The classical guitar is played as a solo instrument using a comprehensive finger-picking technique where each string is plucked individually by the player's fingers, as opposed to being strummed. The term "finger-picking" can refer to a specific tradition of folk, blues and country guitar playing in the United States; the acoustic bass guitar is a low-pitched instrument, one octave below a regular guitar. Electric guitars, introduced in the 1930s, use an amplifier and a loudspeaker that both makes the sound of the instrument loud enough for the performers and audience to hear, given that it produces an electric signal when played, that can electronically manipulate and shape the tone using an equalizer and a huge variety of electronic effects units, the most used ones being distortion and reverb. Early amplified guitars employed a hollow body, but solid wood guitars began to dominate during the 1960s and 1970s, as they are less prone to unwanted acoustic feedback "howls"; as with acoustic guitars, there are a number of types of electric guitars, including hollowbody guitars, archtop guitars and solid-body guitars, which are used in rock music.
The loud, amplified sound and sonic power of the electric guitar played through a guitar amp has played a key role in the development of blues and rock music, both as an accompaniment instrument and performing guitar solos, in many rock subgenres, notably heavy metal music and punk rock. The electric guitar has had a major influence on popular culture; the guitar is used in a wide variety of musical genres worldwide. It is recognized as a primary instrument in genres such as blues, country, folk, jota, metal, reggae, rock and many forms of pop. Before the development of the electric guitar and the use of synthetic materials, a guitar was defined as being an instrument having "a long, fretted neck, flat wooden soundboard, a flat back, most with incurved sides." The term is used to refer to a number of chordophones that were developed and used across Europe, beginning in the 12th century and in the Americas. A 3,300-year-old stone carving of a Hittite bard playing a stringed instrument is the oldest iconographic representation of a chordophone and clay plaques from Babylonia show people playing an instrument that has a strong resemblance to the guitar, indicating a possible Babylonian origin for the guitar.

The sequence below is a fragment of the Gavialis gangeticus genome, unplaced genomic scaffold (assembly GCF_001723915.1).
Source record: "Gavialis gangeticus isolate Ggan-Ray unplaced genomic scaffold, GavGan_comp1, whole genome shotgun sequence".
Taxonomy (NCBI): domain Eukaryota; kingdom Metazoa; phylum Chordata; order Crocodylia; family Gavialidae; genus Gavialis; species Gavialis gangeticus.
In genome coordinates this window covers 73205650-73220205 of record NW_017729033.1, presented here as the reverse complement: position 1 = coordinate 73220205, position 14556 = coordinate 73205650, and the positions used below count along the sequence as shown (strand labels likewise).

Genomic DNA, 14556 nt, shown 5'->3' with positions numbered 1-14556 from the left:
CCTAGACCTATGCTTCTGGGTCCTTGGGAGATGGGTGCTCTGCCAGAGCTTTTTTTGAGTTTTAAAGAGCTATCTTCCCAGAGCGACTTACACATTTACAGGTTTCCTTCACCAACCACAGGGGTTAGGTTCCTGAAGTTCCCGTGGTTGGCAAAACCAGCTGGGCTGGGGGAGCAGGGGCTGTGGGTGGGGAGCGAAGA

The modern word guitar, its antecedents, has been applied to a wide variety of chordophones since classical times and as such causes confusion. The English word guitar, the German Gitarre, the French guitare were all adopted from the Spanish guitarra, which comes from the Andalusian Arabic قيثارة and the Latin cithara, which in turn came from the Ancient Greek κιθάρα. Which comes from the Persian word "sihtar"; this pattern of naming is visible in setar and sitar. The word "tar" at the end of all of these words is a Persian word that means "string". Many influences are cited as antecedents to the modern guitar. Although the development of the earliest "guitars" is lost in the history of medieval Spain, two instruments are cited as their most influential predecessors, the European lute and its cousin, the four-string oud. At least two instruments called "guitars" were in use in Spain by 1200: the guitarra latina and the so-called guitarra morisca; the guitarra morisca had a rounded back, wide fingerboard, several sound holes.
The guitarra Latina had a narrower neck. By the 14th century the qualifiers "moresca" or "morisca" and "latina" had been dropped, these two cordophones were referred to as guitars; the Spanish vihuela, called in Italian the "viola da mano", a guitar-like instrument of the 15th and 16th centuries, is considered to have been the single most important influence in the development of the baroque guitar. It had six courses, lute-like tuning in fourths and a guitar-like body, although early representations reveal an instrument with a cut waist, it was larger than the contemporary four-course guitars. By the 16th century, the vihuela's construction had more in common with the modern guitar, with its curved one-piece ribs, than with the viols, more like a larger version of the contemporary four-course guita
I Knew I Loved You
"I Knew I Loved You" is a song by Australian pop duo Savage Garden, released as the second single from their second studio album, Affirmation. The song went straight to number one on the Billboard Hot 100, becoming the band's second number one in the United States after "Truly Madly Deeply", it was the last song by an Australian artist to reach the top of the Billboard Hot 100 for over twelve years, until Gotye peaked at number one with his single "Somebody That I Used to Know" in 2012. The song reached number one in Canada—the band's third single to do so—and number four in Australia. Elsewhere, the song reached number one in Romania, number three in New Zealand and Sweden, the top 10 in Norway and the United Kingdom; the music video features teen actress Kirsten Dunst as Darren Hayes' love interest and received a heavy rotation on MTV. "I Knew I Loved You"'s lyrics refer to the joy and sense of completion one feels after finding the right person to love. The irrational nature of such love is emphasised through the chorus.